not fall onto the vendor.


    They are preinstalling the software anyway, why cant they install the
    patches before sale?
     
    Warwick, Dec 26, 2003
    #2
    1. Advertising

  3. steve

    Enkidu Guest

    On Fri, 26 Dec 2003 14:33:31 +1300, Warwick <> wrote:
    >
    >Not very satisfactory is it?
    >
    >One wonders why the onus of preparing the machine for 'net readiness' does
    >not fall onto the vendor.
    >

    Because it would be next to impossible to achieve. Firstly the lead
    time for a new machine from a major manufacturer is say 3 - 4 weeks.
    Then they sit in boxes in the shop for an unknown number of weeks.
    With reasonable turn-over maybe a week or two. Before the machine are
    shipped from the factory, it'll take maybe a week to build a btach and
    maybe another week sitting in the warehouse. They are built using
    disks that are manufactured with the OS pre-installed. So may be the
    disks are in stock for on average two weeks. The OS is installed on
    the master system (or however it is done) based on a image which is a
    standard image. I don't know how the standard image is updated - I
    suspect that they are not. However if they were there would be a lead
    time on how long that took. Say a month, for testing, updating, UAT,
    etc.

    So if a patch comes out NOW, the earliest it could possibly appear in
    machines in the retailers could be 13 -14 weeks. That is too out of
    date.
    >
    >They are preinstalling the software anyway, why cant they install the
    >patches before sale?
    >

    The boxes don't get opened after they leave the factory. The software
    does not get installed in the shop.

    Cheers,

    Cliff
    --

    Christmas comes but once a year, thank the gods. I don't think
    that I could cope with twice.
     
    Enkidu, Dec 26, 2003
    #3
  4. steve

    Lennier Guest

    On Fri, 26 Dec 2003 17:21:51 +1300, Enkidu wrote:

    > They are built using disks that are manufactured
    > with the OS pre-installed. So may be the disks are in stock for on average
    > two weeks. The OS is installed on the master system (or however it is
    > done) based on a image which is a standard image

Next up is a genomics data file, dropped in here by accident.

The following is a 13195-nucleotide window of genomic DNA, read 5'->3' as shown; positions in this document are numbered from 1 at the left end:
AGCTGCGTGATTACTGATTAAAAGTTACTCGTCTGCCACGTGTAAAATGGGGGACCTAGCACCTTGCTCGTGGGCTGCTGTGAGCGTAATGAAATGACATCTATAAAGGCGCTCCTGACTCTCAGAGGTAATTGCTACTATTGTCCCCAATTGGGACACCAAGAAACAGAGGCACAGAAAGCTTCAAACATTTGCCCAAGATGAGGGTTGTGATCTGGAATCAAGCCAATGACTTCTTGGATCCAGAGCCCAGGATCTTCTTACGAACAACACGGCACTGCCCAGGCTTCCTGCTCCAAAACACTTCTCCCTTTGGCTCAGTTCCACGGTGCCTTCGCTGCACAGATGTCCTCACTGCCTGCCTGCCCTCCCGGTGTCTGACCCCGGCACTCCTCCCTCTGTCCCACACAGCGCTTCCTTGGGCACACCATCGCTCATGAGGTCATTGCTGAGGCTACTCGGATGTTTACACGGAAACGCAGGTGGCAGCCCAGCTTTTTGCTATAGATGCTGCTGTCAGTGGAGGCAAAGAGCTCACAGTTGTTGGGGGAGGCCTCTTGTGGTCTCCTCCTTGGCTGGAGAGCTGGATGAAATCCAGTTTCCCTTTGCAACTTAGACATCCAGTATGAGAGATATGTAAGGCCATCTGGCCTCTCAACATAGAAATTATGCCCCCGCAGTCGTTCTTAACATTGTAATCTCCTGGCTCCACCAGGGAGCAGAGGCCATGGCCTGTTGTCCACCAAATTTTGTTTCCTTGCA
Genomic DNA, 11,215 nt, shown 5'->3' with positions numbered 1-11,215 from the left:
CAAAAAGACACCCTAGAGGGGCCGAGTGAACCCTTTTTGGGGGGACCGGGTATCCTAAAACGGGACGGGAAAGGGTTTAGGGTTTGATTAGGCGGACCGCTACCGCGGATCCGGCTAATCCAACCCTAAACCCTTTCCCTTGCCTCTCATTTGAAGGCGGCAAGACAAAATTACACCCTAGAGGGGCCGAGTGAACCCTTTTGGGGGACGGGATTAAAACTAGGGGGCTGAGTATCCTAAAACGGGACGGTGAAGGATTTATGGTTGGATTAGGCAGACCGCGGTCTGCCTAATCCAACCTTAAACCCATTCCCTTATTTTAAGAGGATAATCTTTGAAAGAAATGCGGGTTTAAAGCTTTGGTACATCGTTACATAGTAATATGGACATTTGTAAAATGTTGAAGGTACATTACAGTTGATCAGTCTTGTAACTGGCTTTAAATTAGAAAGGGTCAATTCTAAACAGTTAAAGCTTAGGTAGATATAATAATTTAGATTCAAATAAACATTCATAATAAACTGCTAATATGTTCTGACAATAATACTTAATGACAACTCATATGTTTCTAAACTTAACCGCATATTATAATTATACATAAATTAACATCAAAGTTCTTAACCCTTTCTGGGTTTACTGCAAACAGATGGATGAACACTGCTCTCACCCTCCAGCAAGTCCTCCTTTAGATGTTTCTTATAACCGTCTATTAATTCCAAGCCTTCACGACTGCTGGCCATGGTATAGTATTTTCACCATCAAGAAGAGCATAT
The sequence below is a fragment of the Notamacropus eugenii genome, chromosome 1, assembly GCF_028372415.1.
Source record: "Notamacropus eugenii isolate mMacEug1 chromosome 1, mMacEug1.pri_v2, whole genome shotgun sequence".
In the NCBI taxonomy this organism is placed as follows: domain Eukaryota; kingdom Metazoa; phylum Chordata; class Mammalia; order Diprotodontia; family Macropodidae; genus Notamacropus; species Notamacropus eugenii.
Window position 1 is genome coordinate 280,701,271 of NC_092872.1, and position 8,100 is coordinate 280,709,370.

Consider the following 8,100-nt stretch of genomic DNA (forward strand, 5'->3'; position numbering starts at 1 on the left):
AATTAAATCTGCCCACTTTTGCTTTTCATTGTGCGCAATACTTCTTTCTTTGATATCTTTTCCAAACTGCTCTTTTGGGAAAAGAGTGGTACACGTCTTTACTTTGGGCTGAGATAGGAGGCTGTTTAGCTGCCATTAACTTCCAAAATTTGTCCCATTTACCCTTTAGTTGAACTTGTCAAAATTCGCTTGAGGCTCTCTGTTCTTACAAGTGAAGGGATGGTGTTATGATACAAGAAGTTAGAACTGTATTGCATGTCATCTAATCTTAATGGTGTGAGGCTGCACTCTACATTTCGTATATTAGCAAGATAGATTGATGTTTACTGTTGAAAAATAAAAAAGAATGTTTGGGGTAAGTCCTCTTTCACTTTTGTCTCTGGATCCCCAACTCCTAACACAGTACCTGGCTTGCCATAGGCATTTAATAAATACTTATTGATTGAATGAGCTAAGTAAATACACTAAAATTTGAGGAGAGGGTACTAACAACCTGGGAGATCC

So why don't they update that standard image to include the patches
    released for that particular version of Windows that ARE ALREADY AVAILABLE?

    How difficult would that be?

    Even simpler, how difficult would it be to create a directory in that
    image into which they could throw every patch released by Micro$oft for
    that particular version of Windows, and for the software that has been
    preinstalled.

    Not difficult at all, IMHO.

    Lennier
     
    Lennier, Dec 26, 2003
    #4
  5. steve

    Lennier Guest

    On Fri, 26 Dec 2003 17:21:51 +1300, Enkidu wrote:

    > So if a patch comes out NOW, the earliest it could possibly appear in
    > machines in the retailers could be 13 -14 weeks. That is too out of date.


    Solution, buy your computer in pieces and put it together yourself.

    Some cannot do that you say?? too bad! They shouldn't buy such microsoft
    software.

    Lennier
     
    Lennier, Dec 26, 2003
    #5
  6. steve

    Enkidu Guest

    On Fri, 26 Dec 2003 17:58:37 +1300, Lennier
    <> wrote:

    >On Fri, 26 Dec 2003 17:21:51 +1300, Enkidu wrote:
    >
    >> They are built using disks that are manufactured
    >> with the OS pre-installed. So may be the disks are in stock for on average
    >> two weeks. The OS is installed on the master system (or however it is
    >> done) based on a image which is a standard image

    >
    >So why don't they update that standard image to include the patches
    >released for that particular version of Windows that ARE ALREADY AVAILABLE?
    >
    >How difficult would that be?
    >
    >Even simpler, how difficult would it be to create a directory in that
    >image into which they could throw every patch released by Micro$oft for
    >that particular version of Windows, and for the software that has been
    >preinstalled.
    >

    How?

    The hard disks are *created* with an image on them. The image does not
    get copied or ghosted to the disk.

    So far as I'm aware they don't test the system as a whole before it
    goes out. I've had systems arrive with cables not connected, and
    others with dead HDDs.
    >